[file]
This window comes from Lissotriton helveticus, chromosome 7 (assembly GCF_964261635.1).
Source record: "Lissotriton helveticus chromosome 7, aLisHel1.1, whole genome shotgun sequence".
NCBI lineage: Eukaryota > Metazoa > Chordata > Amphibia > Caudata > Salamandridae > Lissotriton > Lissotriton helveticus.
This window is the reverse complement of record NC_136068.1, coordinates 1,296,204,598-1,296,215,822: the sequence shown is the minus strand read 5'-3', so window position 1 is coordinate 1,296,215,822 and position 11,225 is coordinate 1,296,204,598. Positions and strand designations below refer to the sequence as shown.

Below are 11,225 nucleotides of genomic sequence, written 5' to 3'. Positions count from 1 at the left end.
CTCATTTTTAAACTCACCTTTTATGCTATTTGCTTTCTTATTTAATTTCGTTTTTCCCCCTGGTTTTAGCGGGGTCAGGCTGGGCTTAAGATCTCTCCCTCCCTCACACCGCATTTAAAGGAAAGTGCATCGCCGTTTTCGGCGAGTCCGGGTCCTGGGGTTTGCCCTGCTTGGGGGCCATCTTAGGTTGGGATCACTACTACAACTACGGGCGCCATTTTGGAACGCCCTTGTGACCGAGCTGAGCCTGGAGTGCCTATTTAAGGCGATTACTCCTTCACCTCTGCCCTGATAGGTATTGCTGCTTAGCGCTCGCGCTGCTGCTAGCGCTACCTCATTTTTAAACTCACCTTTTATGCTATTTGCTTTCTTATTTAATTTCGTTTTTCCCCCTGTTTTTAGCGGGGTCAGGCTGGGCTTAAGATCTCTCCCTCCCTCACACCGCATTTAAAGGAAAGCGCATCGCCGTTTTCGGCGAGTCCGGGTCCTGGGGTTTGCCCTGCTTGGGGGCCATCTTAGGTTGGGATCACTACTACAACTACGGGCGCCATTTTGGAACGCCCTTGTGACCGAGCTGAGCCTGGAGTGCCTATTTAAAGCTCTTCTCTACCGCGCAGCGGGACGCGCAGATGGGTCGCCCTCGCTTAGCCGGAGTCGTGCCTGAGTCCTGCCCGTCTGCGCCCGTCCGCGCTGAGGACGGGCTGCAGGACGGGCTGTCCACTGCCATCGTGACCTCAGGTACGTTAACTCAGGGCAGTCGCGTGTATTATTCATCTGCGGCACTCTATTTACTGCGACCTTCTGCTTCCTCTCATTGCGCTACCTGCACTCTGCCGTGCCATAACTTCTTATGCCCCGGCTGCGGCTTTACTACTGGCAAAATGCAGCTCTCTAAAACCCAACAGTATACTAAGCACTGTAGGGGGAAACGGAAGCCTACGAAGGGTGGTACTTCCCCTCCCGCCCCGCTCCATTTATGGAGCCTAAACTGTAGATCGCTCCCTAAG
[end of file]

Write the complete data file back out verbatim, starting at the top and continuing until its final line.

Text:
This window comes from Lissotriton helveticus, chromosome 7 (assembly GCF_964261635.1).
Source record: "Lissotriton helveticus chromosome 7, aLisHel1.1, whole genome shotgun sequence".
NCBI lineage: Eukaryota > Metazoa > Chordata > Amphibia > Caudata > Salamandridae > Lissotriton > Lissotriton helveticus.
This window is the reverse complement of record NC_136068.1, coordinates 1,296,204,598-1,296,215,822: the sequence shown is the minus strand read 5'-3', so window position 1 is coordinate 1,296,215,822 and position 11,225 is coordinate 1,296,204,598. Positions and strand designations below refer to the sequence as shown.

Below are 11,225 nucleotides of genomic sequence, written 5' to 3'. Positions count from 1 at the left end.
CTCATTTTTAAACTCACCTTTTATGCTATTTGCTTTCTTATTTAATTTCGTTTTTCCCCCTGGTTTTAGCGGGGTCAGGCTGGGCTTAAGATCTCTCCCTCCCTCACACCGCATTTAAAGGAAAGTGCATCGCCGTTTTCGGCGAGTCCGGGTCCTGGGGTTTGCCCTGCTTGGGGGCCATCTTAGGTTGGGATCACTACTACAACTACGGGCGCCATTTTGGAACGCCCTTGTGACCGAGCTGAGCCTGGAGTGCCTATTTAAGGCGATTACTCCTTCACCTCTGCCCTGATAGGTATTGCTGCTTAGCGCTCGCGCTGCTGCTAGCGCTACCTCATTTTTAAACTCACCTTTTATGCTATTTGCTTTCTTATTTAATTTCGTTTTTCCCCCTGTTTTTAGCGGGGTCAGGCTGGGCTTAAGATCTCTCCCTCCCTCACACCGCATTTAAAGGAAAGCGCATCGCCGTTTTCGGCGAGTCCGGGTCCTGGGGTTTGCCCTGCTTGGGGGCCATCTTAGGTTGGGATCACTACTACAACTACGGGCGCCATTTTGGAACGCCCTTGTGACCGAGCTGAGCCTGGAGTGCCTATTTAAAGCTCTTCTCTACCGCGCAGCGGGACGCGCAGATGGGTCGCCCTCGCTTAGCCGGAGTCGTGCCTGAGTCCTGCCCGTCTGCGCCCGTCCGCGCTGAGGACGGGCTGCAGGACGGGCTGTCCACTGCCATCGTGACCTCAGGTACGTTAACTCAGGGCAGTCGCGTGTATTATTCATCTGCGGCACTCTATTTACTGCGACCTTCTGCTTCCTCTCATTGCGCTACCTGCACTCTGCCGTGCCATAACTTCTTATGCCCCGGCTGCGGCTTTACTACTGGCAAAATGCAGCTCTCTAAAACCCAACAGTATACTAAGCACTGTAGGGGGAAACGGAAGCCTACGAAGGGTGGTACTTCCCCTCCCGCCCCGCTCCATTTATGGAGCCTAAACTGTAGATCGCTCCCTAAG